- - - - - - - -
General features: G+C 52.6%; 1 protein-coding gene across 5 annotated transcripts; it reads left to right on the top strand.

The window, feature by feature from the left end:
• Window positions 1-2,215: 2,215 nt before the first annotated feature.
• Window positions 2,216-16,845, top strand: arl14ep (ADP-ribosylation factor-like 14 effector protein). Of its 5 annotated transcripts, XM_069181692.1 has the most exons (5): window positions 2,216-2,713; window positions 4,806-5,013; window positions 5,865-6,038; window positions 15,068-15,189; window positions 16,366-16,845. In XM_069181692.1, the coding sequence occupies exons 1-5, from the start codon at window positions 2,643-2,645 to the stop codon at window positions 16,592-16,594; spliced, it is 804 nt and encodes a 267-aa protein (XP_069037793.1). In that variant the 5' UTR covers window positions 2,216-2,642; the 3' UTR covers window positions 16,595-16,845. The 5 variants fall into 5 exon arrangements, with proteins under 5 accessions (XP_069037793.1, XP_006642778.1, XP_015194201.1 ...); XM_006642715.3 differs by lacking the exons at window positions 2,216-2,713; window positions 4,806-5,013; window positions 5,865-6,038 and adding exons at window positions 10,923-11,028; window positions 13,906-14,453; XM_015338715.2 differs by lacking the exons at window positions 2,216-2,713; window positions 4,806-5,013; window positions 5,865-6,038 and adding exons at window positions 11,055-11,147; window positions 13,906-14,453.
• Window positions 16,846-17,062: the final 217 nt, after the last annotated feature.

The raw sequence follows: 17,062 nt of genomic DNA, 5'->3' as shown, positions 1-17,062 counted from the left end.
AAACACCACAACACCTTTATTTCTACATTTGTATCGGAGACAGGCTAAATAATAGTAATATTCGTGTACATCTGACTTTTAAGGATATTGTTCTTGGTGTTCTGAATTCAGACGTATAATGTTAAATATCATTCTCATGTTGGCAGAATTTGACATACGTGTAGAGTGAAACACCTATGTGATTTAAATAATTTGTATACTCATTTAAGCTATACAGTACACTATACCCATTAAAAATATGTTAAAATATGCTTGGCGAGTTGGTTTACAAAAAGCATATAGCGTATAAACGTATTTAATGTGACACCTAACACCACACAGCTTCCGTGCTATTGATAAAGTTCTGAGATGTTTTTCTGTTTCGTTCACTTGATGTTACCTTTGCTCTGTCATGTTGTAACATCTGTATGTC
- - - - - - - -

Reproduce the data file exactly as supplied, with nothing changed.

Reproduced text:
General features: G+C 52.6%; 1 protein-coding gene across 5 annotated transcripts; it reads left to right on the top strand.

The window, feature by feature from the left end:
• Window positions 1-2,215: 2,215 nt before the first annotated feature.
• Window positions 2,216-16,845, top strand: arl14ep (ADP-ribosylation factor-like 14 effector protein). Of its 5 annotated transcripts, XM_069181692.1 has the most exons (5): window positions 2,216-2,713; window positions 4,806-5,013; window positions 5,865-6,038; window positions 15,068-15,189; window positions 16,366-16,845. In XM_069181692.1, the coding sequence occupies exons 1-5, from the start codon at window positions 2,643-2,645 to the stop codon at window positions 16,592-16,594; spliced, it is 804 nt and encodes a 267-aa protein (XP_069037793.1). In that variant the 5' UTR covers window positions 2,216-2,642; the 3' UTR covers window positions 16,595-16,845. The 5 variants fall into 5 exon arrangements, with proteins under 5 accessions (XP_069037793.1, XP_006642778.1, XP_015194201.1 ...); XM_006642715.3 differs by lacking the exons at window positions 2,216-2,713; window positions 4,806-5,013; window positions 5,865-6,038 and adding exons at window positions 10,923-11,028; window positions 13,906-14,453; XM_015338715.2 differs by lacking the exons at window positions 2,216-2,713; window positions 4,806-5,013; window positions 5,865-6,038 and adding exons at window positions 11,055-11,147; window positions 13,906-14,453.
• Window positions 16,846-17,062: the final 217 nt, after the last annotated feature.

The raw sequence follows: 17,062 nt of genomic DNA, 5'->3' as shown, positions 1-17,062 counted from the left end.
AAACACCACAACACCTTTATTTCTACATTTGTATCGGAGACAGGCTAAATAATAGTAATATTCGTGTACATCTGACTTTTAAGGATATTGTTCTTGGTGTTCTGAATTCAGACGTATAATGTTAAATATCATTCTCATGTTGGCAGAATTTGACATACGTGTAGAGTGAAACACCTATGTGATTTAAATAATTTGTATACTCATTTAAGCTATACAGTACACTATACCCATTAAAAATATGTTAAAATATGCTTGGCGAGTTGGTTTACAAAAAGCATATAGCGTATAAACGTATTTAATGTGACACCTAACACCACACAGCTTCCGTGCTATTGATAAAGTTCTGAGATGTTTTTCTGTTTCGTTCACTTGATGTTACCTTTGCTCTGTCATGTTGTAACATCTGTATGTC